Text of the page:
Research - Ionic liquids
Ionic liquids in nanoconfinement exhibit specific flow properties due to near-wall molecular rearrangements.
Ionic liquids are salts that exist in the liquid phase at room temperature. This means they don't require solvent to act as electrolytes: every molecule is a fluidised ion and we should (perhaps naïvely) expect enhanced screening effects. This naturally lends ionic liquids towards applications in energy harvest and storage, helped even more by the fact the electrochemical window is several times that of water. Ionic liquids exhibit other peculiar behaviours too. Their ions stack in a semi-crystalline structure on immersed substrates, and the amount of molecular interlocking of adjacent ionic layers can be exploited for, e.g., lubrication.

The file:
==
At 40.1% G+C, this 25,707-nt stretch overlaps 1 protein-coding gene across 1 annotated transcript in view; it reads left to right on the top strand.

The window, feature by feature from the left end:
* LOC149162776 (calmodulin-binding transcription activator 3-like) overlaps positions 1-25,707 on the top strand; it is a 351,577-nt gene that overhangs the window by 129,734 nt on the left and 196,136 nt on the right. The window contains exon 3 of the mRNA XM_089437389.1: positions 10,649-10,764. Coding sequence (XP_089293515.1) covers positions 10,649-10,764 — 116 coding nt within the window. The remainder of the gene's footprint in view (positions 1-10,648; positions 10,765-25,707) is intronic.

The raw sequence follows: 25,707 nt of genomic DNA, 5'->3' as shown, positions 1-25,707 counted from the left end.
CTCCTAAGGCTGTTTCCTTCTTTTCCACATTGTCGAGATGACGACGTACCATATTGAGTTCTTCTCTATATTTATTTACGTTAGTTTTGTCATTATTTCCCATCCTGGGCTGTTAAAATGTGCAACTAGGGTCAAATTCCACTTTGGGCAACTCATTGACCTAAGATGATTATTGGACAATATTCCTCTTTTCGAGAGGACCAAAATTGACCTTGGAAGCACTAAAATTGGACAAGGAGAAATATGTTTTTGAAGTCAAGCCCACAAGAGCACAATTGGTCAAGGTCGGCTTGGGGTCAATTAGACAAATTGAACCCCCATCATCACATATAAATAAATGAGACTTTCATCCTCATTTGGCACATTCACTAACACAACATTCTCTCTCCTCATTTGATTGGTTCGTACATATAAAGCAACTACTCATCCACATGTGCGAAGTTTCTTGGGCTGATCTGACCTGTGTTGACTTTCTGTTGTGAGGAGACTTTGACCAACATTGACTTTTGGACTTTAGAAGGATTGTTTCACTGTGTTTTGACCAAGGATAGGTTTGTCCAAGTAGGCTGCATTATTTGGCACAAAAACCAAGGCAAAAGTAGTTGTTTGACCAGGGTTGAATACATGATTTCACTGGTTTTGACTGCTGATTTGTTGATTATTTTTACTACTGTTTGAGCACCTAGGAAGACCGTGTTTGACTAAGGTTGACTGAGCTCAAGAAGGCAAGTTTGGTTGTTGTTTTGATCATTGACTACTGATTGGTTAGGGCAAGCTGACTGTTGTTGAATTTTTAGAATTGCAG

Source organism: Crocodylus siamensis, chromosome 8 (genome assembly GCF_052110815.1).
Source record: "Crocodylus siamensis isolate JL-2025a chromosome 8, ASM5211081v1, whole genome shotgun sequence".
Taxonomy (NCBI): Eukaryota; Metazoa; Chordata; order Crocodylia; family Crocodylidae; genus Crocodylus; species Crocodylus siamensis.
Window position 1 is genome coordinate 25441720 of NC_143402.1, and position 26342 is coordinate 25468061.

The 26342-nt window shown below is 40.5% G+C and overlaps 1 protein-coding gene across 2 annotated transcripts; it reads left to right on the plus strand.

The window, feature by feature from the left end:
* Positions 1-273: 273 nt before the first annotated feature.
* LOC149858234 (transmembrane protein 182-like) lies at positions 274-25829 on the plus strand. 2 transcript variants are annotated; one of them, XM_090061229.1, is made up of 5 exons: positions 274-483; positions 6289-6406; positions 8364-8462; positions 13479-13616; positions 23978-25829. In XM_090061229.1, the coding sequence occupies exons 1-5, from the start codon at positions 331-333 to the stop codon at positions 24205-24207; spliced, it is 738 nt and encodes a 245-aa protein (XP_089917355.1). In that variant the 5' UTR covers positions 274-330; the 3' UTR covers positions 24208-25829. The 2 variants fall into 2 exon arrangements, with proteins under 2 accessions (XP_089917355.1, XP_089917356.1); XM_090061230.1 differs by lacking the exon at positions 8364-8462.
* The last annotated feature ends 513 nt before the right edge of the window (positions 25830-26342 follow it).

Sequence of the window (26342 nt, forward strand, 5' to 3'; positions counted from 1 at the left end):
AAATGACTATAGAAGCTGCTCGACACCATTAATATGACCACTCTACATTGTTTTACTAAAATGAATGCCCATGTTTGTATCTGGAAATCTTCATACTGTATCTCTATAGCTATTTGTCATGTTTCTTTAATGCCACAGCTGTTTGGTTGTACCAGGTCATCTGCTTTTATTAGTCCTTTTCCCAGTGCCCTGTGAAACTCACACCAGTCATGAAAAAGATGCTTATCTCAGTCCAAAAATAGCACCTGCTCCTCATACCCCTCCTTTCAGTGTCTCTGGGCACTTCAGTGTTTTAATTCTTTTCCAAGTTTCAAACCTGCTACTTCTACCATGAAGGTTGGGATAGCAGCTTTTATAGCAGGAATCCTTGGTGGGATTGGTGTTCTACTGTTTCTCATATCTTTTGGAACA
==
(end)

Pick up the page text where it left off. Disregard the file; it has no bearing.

As well as these important applications, several fundamental questions must be addressed. For example, the ion behaviour is clearly discretised rather than a continuum, so in what framework must we work? A second example regards how nanopores charge/discharge, whilst a third relates to how much the near-wall structure is templated by the underlying substrate and how much it depends on the substrate charge (even to what extent it can be tuned).
Who: James, Monchai Jitvisate
Collaborators: Wouter den Otter, René van Roij, Bala Sundaram, Anthony Thornton
Sponsors: DPST, FOM, DST.
M. Jitvisate & J. R. T. Seddon
"Local structure and flow properties of ionic liquids on charged and inert substrates"
J. Phys. Chem. C 120, 4860 (2016)
J. R. T. Seddon
"Conservative and dissipative interactions of ionic liquids in nanoconfinement"
J. Phys. Chem. C 118, 22197 (2014)